Monday, October 3, 2011

John Harris on Chemical Enhancement

Of all the recent advocates of cognitive and neural enhancement, John Harris must be the most forceful and provocative. A philosopher and lawyer based at the University of Manchester, Harris certainly knows how to push hot buttons, and when it comes to the ethics of enhancement, hot buttons are never in short supply.

There’s a wonderful undercurrent of braggadocio in Harris’s writings on this issue. The structure of his arguments, and the tone in which he conveys them, always gives me the impression that he is practically begging the reader to oppose him, because then he could ask them: Are you so stupid and obtuse as to think that enhancement is a bad thing?

I want to give readers of this blog a flavour of Harris’s arguments in this post. Harris’s main case in favour of enhancement is contained in his 2007 book, Enhancing Evolution , but here I’m going to focus on the shorter version of this case which is presented in Harris’s contribution to the recent Oxford Handbook of Neuroethics . Harris titles his contribution: “Chemical Cognitive Enhancement: Is it Unfair, Unjust, Discriminatory, or Cheating for Healthy Adults to Use Smart Drugs?”, which seems to suggest an ambitious agenda for a ten-page article.

1. Harris’s Central Analogical Argument
Harris begins with a rhetorically well-conceived thought experiment:

Suppose a university, perhaps the famous Ritalin College in Virginia, were to set out deliberately to improve the mental powers and capacities of its students; suppose its stated aims were to ensure that the students developed enhanced executive function, enhanced study skills, and improvement in the focusing of attention and in the manipulation of information. Suppose that a group of educationalists had actually worked out a method of achieving this, in the form, perhaps, of an educational and physical curriculum. What should our reaction be? Should we welcome such a breakthrough? Would we want to send our own children to this famous seat of learning? And if Ritalin College was too expensive would we be anxious for our local college to adopt the same revolutionary methods?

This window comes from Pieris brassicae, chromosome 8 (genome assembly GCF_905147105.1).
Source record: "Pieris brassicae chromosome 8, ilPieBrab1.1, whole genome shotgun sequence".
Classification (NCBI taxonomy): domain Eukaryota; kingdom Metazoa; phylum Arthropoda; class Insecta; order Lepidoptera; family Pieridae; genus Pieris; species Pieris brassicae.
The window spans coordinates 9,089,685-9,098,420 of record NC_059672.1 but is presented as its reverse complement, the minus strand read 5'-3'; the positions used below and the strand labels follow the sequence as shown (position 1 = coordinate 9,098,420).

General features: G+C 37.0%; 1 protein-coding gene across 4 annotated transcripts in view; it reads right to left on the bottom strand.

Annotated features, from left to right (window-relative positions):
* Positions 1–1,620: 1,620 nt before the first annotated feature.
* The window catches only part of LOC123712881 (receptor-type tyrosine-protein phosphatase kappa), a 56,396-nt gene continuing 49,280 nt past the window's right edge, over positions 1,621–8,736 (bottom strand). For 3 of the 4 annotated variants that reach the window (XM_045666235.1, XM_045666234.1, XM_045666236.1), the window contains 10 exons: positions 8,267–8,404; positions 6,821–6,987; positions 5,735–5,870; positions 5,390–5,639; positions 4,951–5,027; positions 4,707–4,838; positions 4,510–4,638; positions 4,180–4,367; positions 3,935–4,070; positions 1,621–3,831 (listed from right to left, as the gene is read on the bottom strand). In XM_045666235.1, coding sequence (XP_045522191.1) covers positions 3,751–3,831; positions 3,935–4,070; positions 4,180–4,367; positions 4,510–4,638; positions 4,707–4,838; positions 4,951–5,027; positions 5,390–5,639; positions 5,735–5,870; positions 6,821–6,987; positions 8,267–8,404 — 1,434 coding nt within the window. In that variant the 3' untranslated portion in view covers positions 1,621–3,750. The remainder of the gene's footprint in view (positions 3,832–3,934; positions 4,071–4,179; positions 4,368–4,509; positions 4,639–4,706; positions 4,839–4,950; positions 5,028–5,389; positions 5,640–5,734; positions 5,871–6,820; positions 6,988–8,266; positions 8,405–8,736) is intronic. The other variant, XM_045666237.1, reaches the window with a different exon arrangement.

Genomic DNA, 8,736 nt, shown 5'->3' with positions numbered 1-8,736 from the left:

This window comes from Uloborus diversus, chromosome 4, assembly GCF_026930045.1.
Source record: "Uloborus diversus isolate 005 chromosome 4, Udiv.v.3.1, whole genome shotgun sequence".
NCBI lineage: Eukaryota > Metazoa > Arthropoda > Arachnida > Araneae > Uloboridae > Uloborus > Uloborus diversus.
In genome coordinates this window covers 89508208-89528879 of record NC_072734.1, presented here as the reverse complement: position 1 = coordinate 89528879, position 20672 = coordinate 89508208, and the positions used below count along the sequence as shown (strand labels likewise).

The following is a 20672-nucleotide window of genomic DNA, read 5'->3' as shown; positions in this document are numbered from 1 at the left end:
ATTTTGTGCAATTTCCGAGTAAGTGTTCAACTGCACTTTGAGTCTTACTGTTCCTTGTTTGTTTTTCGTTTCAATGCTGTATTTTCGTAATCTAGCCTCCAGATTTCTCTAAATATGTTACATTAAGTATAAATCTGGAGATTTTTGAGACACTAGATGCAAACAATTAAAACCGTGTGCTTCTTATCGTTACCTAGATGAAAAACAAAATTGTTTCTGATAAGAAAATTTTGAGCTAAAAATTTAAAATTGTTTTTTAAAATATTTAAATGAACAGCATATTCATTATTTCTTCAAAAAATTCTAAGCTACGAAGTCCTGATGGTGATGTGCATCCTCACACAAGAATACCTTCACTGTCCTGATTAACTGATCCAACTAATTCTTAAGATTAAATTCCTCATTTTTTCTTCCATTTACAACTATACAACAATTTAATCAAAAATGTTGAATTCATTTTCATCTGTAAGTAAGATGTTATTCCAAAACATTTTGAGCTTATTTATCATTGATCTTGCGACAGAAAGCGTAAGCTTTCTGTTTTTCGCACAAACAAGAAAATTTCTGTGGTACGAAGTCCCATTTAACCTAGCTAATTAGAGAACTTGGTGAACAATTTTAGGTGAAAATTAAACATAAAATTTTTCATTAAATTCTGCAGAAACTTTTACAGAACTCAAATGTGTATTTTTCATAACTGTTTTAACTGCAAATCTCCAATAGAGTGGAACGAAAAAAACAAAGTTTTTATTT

I say this is rhetorically well-conceived because, of course, it's not really a thought experiment at all. Thought experiments are supposed to detach us from reality and force us to journey through our imaginations to fanciful and abstract locations; but places like Ritalin College — apart from the ridiculous name, are very much a feature of our reality. They are the elite universities scattered all over the world. The places where we very much do wish to send our children despite their expensive tuition fees.

But by presenting it as a thought experiment (with its numerous “suppositions”) Harris encourages us to sneak up on our own value systems. By the end of the paragraph quoted, he expects us all to have that “aha!”-moment when we realise that we are, in spite of ourselves, generally in favour of cognitive enhancement.

Once he has made us realise how much we value cognitive enhancement, he springs upon us a series of rhetorical questions: If the goal of enhanced cognitive functioning is something that we might strive to produce through education then why should we not produce these goals, if we can do so safely enough, through enhancement technologies or procedures including chemical cognitive enhancers? And if enhancement is a legitimate aim for educational science, why would it be an illegitmate aim for medical or life science?

Harris’s preferred idiom is that of the rhetorical question; my preferred idiom is that of the formal argument. So I’d like to take Harris’s questions, combine them with his original thought experiment, and craft the following analogical argument in favour of chemical enhancement.

  • (1) We do not think the use of educational techniques to enhance cognitive powers — even when such techniques are expensive and unavailable to all — are illegitimate.
  • (2) Chemical enhancement technologies are in no important respect different from educational enhancement techniques.
  • (3) Therefore (probably), we should not think that the use of chemical technologies to enhance cognitive powers — even when such technologies are expensive and unavailable to all — are illegitimate.

I like to think of this as Harris’s core argument for enhancement. But as it happens, Harris is not particularly wedded to the education example in premise (1). He uses other analogies to support his basic case for chemical enhancement when necessary. We’ll consider these as we move on now to see how Harris fends off the attacks on his core argument.

2. Isn’t that Cheating?
One way in which we can challenge Harris’s core argument is by coming up with a counter-analogy. The counter-analogy will make us think twice about the desirability of chemical enhancement. One such counter-analogy can be found in the use of performance enhancing drugs in competitive sports. There is general agreement that there is something unsavoury about the use of such enhancers. Weren’t we all slightly aggrieved when we found out that Marion Jones took performance enhancers? Wouldn’t we look down Lance Armstrong’s achievements if it turned out he had been blood doping all these years? I know I would. As an Irish person, I distinctly remember the feeling I had when I learned that our Olympic gold-medal winning swimmer, Michelle Smith, had failed a drugs test. Everything she had achieved suddenly became tainted.